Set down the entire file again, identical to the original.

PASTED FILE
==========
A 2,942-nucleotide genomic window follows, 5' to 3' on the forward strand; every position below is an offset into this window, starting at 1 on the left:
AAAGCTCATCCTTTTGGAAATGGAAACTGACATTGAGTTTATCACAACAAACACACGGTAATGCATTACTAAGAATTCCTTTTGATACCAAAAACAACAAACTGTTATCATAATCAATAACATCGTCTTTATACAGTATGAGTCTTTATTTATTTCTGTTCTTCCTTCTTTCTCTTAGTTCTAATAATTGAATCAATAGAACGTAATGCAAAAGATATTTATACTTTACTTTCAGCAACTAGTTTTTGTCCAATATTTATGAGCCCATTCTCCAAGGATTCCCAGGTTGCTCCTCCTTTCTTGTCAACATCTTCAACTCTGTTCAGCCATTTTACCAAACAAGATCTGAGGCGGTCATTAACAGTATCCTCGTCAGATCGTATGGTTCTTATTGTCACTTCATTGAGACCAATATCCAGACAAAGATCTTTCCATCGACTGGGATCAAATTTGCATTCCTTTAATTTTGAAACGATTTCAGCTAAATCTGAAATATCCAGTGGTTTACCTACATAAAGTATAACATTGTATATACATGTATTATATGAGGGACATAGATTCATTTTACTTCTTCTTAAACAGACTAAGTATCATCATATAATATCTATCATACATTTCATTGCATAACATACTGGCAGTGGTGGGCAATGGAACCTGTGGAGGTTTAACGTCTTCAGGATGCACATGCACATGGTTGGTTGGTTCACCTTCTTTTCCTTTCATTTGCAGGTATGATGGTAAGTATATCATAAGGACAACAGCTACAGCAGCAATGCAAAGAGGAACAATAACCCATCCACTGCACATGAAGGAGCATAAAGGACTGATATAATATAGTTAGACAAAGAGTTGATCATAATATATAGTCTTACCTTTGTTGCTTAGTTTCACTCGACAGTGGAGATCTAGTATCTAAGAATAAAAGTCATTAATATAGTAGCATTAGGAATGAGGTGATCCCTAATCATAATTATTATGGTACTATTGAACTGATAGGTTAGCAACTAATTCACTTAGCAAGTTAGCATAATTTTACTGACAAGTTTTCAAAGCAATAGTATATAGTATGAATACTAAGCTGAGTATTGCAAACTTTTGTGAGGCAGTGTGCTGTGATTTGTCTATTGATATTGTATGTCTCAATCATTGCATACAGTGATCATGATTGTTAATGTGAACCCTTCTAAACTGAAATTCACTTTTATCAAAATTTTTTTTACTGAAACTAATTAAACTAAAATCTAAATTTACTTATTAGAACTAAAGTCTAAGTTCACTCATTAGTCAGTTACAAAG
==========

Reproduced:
A 2,942-nucleotide genomic window follows, 5' to 3' on the forward strand; every position below is an offset into this window, starting at 1 on the left:
AAAGCTCATCCTTTTGGAAATGGAAACTGACATTGAGTTTATCACAACAAACACACGGTAATGCATTACTAAGAATTCCTTTTGATACCAAAAACAACAAACTGTTATCATAATCAATAACATCGTCTTTATACAGTATGAGTCTTTATTTATTTCTGTTCTTCCTTCTTTCTCTTAGTTCTAATAATTGAATCAATAGAACGTAATGCAAAAGATATTTATACTTTACTTTCAGCAACTAGTTTTTGTCCAATATTTATGAGCCCATTCTCCAAGGATTCCCAGGTTGCTCCTCCTTTCTTGTCAACATCTTCAACTCTGTTCAGCCATTTTACCAAACAAGATCTGAGGCGGTCATTAACAGTATCCTCGTCAGATCGTATGGTTCTTATTGTCACTTCATTGAGACCAATATCCAGACAAAGATCTTTCCATCGACTGGGATCAAATTTGCATTCCTTTAATTTTGAAACGATTTCAGCTAAATCTGAAATATCCAGTGGTTTACCTACATAAAGTATAACATTGTATATACATGTATTATATGAGGGACATAGATTCATTTTACTTCTTCTTAAACAGACTAAGTATCATCATATAATATCTATCATACATTTCATTGCATAACATACTGGCAGTGGTGGGCAATGGAACCTGTGGAGGTTTAACGTCTTCAGGATGCACATGCACATGGTTGGTTGGTTCACCTTCTTTTCCTTTCATTTGCAGGTATGATGGTAAGTATATCATAAGGACAACAGCTACAGCAGCAATGCAAAGAGGAACAATAACCCATCCACTGCACATGAAGGAGCATAAAGGACTGATATAATATAGTTAGACAAAGAGTTGATCATAATATATAGTCTTACCTTTGTTGCTTAGTTTCACTCGACAGTGGAGATCTAGTATCTAAGAATAAAAGTCATTAATATAGTAGCATTAGGAATGAGGTGATCCCTAATCATAATTATTATGGTACTATTGAACTGATAGGTTAGCAACTAATTCACTTAGCAAGTTAGCATAATTTTACTGACAAGTTTTCAAAGCAATAGTATATAGTATGAATACTAAGCTGAGTATTGCAAACTTTTGTGAGGCAGTGTGCTGTGATTTGTCTATTGATATTGTATGTCTCAATCATTGCATACAGTGATCATGATTGTTAATGTGAACCCTTCTAAACTGAAATTCACTTTTATCAAAATTTTTTTTACTGAAACTAATTAAACTAAAATCTAAATTTACTTATTAGAACTAAAGTCTAAGTTCACTCATTAGTCAGTTACAAAG